DAVE HOPKINS.

    Dave Hopkins is possessed in substantial measure of that quality which for want of a better term has been called commercial sense. He is a well known jeweler of Green River, where he is building up a business of gratifying and substantial proportions.
    He was born in Carbon, Wyoming, December 13, 1887, a son of the late David W. Hopkins, who was a native of Wales and who in young manhood left that little rock-ribbed country to cross the Atlantic to America with his parents, who first located in Illinois. David W. Hopkins, who was at the time thirteen years of age, afterward completed his education in Kingston, Illinois. He then took up coal mining and throughout his entire life was identified with mining interests. For a long period he remained in Illinois but in 1884 removed westward to Wyoming, settling at Carbon. His last days were spent in Rock Springs, where he died at the age of sixty-three years, being called to his final rest in January, 1912. He was quite active in politics as a supporter of the republican party and he stood as a loyal advocate of all civic interests tending to advance the general progress and improvement. He belonged to the Church of the Latter-Day Saints. His wife, who bore the maiden name of Margaret Jones, was born in Illinois, her parents being natives of Wales. Mrs. Hopkins is still living and makes her home in Rock Springs. By her marriage she became the mother of five children, four of whom survive.
    Dave Hopkins, whose name introduces this review, acquired a public school education in Rock Springs and when a lad of twelve years accepted a position as messenger boy with the Western Union at that place, receiving a wage of fifteen dollars per month. Later he was employed in connection with various mercantile establishments and at length entered upon an apprenticeship to J. W. Crocker, the leading jeweler of Rock Springs, under whose direction he acquainted himself with all branches of the jewelry trade. He likewise studied for a time with the firm of Tarbox & Gordon at Omaha, Nebraska, and at the Bradley Institute in Peoria, Illinois, he completed his trade. In 1911 he came to Green River, where he entered the store of Frank R. Crocker and eventually he purchased the business, becoming owner in August, 1916. This he has since successfully conducted. He has a well appointed store, carrying an attractive line of jewelry, and his success is growing month by month.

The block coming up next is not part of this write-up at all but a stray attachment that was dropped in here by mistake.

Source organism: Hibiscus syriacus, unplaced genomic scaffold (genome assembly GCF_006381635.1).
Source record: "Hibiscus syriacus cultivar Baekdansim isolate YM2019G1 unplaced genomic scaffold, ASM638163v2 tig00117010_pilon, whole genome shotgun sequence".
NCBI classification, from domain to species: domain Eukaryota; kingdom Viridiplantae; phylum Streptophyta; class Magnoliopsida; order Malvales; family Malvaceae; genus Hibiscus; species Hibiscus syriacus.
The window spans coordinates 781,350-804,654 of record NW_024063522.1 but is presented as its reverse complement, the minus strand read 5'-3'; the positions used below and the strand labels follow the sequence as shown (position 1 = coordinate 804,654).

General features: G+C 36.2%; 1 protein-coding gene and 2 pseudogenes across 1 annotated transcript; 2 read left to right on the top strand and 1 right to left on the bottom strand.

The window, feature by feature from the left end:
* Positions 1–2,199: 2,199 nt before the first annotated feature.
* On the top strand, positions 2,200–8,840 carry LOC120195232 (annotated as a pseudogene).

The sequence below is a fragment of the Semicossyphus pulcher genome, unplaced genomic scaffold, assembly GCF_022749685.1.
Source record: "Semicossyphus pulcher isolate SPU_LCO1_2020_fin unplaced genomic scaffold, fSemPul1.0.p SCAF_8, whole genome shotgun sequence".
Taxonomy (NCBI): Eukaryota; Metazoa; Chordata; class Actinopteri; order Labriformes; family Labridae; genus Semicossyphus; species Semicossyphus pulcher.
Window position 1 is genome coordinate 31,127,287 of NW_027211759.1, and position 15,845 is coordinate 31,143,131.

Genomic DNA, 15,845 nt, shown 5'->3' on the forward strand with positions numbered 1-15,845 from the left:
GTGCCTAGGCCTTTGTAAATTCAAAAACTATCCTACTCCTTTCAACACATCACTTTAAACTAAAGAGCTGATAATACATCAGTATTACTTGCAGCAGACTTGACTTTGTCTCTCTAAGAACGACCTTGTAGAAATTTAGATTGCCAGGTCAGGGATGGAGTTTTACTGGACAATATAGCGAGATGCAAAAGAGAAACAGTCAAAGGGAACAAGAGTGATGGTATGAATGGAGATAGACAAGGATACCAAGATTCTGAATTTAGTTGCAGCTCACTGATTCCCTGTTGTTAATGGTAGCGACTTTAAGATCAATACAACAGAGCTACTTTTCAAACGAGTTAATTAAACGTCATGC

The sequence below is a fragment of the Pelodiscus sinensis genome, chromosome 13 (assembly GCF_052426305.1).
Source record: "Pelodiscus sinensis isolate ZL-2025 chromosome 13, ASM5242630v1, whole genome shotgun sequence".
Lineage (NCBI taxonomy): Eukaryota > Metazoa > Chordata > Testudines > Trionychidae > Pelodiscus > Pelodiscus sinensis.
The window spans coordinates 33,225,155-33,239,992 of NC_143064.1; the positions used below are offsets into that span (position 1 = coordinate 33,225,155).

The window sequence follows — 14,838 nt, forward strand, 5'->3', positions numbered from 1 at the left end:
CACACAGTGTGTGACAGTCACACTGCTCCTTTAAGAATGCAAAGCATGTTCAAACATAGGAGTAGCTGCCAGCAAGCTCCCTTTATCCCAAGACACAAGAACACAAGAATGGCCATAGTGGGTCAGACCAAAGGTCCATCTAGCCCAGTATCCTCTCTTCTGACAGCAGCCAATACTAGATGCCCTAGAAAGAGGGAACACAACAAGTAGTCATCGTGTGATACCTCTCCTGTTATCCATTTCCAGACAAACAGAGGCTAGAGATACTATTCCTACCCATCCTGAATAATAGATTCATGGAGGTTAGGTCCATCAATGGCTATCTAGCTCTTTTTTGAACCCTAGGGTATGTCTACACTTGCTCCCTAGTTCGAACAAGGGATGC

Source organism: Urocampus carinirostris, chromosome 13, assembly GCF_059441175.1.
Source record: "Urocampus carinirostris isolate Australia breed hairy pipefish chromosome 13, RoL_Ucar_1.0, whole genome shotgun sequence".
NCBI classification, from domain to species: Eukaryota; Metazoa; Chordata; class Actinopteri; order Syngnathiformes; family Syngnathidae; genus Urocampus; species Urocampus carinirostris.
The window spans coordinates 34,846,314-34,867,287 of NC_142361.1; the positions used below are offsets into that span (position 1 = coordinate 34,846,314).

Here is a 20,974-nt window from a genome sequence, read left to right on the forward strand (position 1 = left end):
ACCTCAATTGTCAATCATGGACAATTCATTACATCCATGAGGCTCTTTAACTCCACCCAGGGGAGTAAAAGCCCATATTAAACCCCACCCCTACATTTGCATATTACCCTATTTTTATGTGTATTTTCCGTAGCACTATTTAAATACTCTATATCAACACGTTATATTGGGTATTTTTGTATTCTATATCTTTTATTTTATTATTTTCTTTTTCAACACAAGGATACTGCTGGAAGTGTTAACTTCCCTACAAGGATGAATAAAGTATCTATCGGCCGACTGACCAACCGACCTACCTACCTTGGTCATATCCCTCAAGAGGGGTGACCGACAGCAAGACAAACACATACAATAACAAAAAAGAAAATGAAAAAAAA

On the 10th of May, 1909, in Green River, Mr. Hopkins was married to Miss Lena Tolton, a daughter of Edward H. and Emma (Robinson) Tolton, who were pioneers of Wyoming, becoming very prominent in Green River. Mr. and Mrs. Hopkins have two daughters: Margaret, who was born May 23, 1910, in Green River; and Grace Elizabeth, born June 21, 1912.
    Mr. Hopkins votes with the republican party, which he has supported since age conferred upon him the right of franchise. He served as town clerk in 1911, 1912, 1913 and 1914, making an excellent record by the prompt and faithful manner in which he discharged his duties. He has membership with the Elks lodge at Rock Springs. Starting out in life a poor boy, he has advanced steadily, the course of his orderly progression being easily discernible. Laudable ambition has been one of the basic principles of his business career and persistency of purpose has enabled him to overcome difficulties and obstacles. He has earned for himself an enviable reputation as a careful man of business and in his dealings is known for his prompt and honorable methods, which have won him the deserved and unbounded confidence of his fellowmen.


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